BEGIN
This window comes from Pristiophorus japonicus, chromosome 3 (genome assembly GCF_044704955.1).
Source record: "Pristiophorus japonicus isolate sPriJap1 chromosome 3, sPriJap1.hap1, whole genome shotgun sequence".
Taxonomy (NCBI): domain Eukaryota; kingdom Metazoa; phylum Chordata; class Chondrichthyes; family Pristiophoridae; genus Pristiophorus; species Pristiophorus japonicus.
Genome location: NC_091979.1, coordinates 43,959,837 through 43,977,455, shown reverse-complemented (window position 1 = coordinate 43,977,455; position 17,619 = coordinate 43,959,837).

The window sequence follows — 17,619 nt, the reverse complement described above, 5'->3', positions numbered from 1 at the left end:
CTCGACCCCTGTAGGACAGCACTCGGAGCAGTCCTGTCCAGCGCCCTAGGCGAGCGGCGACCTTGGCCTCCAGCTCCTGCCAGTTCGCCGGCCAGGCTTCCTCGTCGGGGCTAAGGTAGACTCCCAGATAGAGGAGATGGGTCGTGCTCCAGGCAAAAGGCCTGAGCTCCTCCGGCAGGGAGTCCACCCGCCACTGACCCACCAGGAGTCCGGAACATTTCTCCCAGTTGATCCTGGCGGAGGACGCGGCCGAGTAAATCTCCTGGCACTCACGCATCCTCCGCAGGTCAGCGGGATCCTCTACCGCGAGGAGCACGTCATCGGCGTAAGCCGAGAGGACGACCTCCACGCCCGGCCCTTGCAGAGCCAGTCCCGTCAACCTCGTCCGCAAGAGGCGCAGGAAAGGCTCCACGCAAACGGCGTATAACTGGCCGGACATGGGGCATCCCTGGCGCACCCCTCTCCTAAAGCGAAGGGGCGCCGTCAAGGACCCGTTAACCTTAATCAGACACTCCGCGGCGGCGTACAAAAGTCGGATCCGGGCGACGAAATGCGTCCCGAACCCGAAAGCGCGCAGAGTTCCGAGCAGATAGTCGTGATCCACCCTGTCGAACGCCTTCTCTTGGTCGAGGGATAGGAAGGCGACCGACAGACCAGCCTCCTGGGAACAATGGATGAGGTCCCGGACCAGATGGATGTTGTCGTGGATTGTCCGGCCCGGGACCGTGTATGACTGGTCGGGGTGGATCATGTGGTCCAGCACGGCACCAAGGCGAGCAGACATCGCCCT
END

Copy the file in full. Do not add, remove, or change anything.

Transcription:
This window comes from Pristiophorus japonicus, chromosome 3 (genome assembly GCF_044704955.1).
Source record: "Pristiophorus japonicus isolate sPriJap1 chromosome 3, sPriJap1.hap1, whole genome shotgun sequence".
Taxonomy (NCBI): domain Eukaryota; kingdom Metazoa; phylum Chordata; class Chondrichthyes; family Pristiophoridae; genus Pristiophorus; species Pristiophorus japonicus.
Genome location: NC_091979.1, coordinates 43,959,837 through 43,977,455, shown reverse-complemented (window position 1 = coordinate 43,977,455; position 17,619 = coordinate 43,959,837).

The window sequence follows — 17,619 nt, the reverse complement described above, 5'->3', positions numbered from 1 at the left end:
CTCGACCCCTGTAGGACAGCACTCGGAGCAGTCCTGTCCAGCGCCCTAGGCGAGCGGCGACCTTGGCCTCCAGCTCCTGCCAGTTCGCCGGCCAGGCTTCCTCGTCGGGGCTAAGGTAGACTCCCAGATAGAGGAGATGGGTCGTGCTCCAGGCAAAAGGCCTGAGCTCCTCCGGCAGGGAGTCCACCCGCCACTGACCCACCAGGAGTCCGGAACATTTCTCCCAGTTGATCCTGGCGGAGGACGCGGCCGAGTAAATCTCCTGGCACTCACGCATCCTCCGCAGGTCAGCGGGATCCTCTACCGCGAGGAGCACGTCATCGGCGTAAGCCGAGAGGACGACCTCCACGCCCGGCCCTTGCAGAGCCAGTCCCGTCAACCTCGTCCGCAAGAGGCGCAGGAAAGGCTCCACGCAAACGGCGTATAACTGGCCGGACATGGGGCATCCCTGGCGCACCCCTCTCCTAAAGCGAAGGGGCGCCGTCAAGGACCCGTTAACCTTAATCAGACACTCCGCGGCGGCGTACAAAAGTCGGATCCGGGCGACGAAATGCGTCCCGAACCCGAAAGCGCGCAGAGTTCCGAGCAGATAGTCGTGATCCACCCTGTCGAACGCCTTCTCTTGGTCGAGGGATAGGAAGGCGACCGACAGACCAGCCTCCTGGGAACAATGGATGAGGTCCCGGACCAGATGGATGTTGTCGTGGATTGTCCGGCCCGGGACCGTGTATGACTGGTCGGGGTGGATCATGTGGTCCAGCACGGCACCAAGGCGAGCAGACATCGCCCT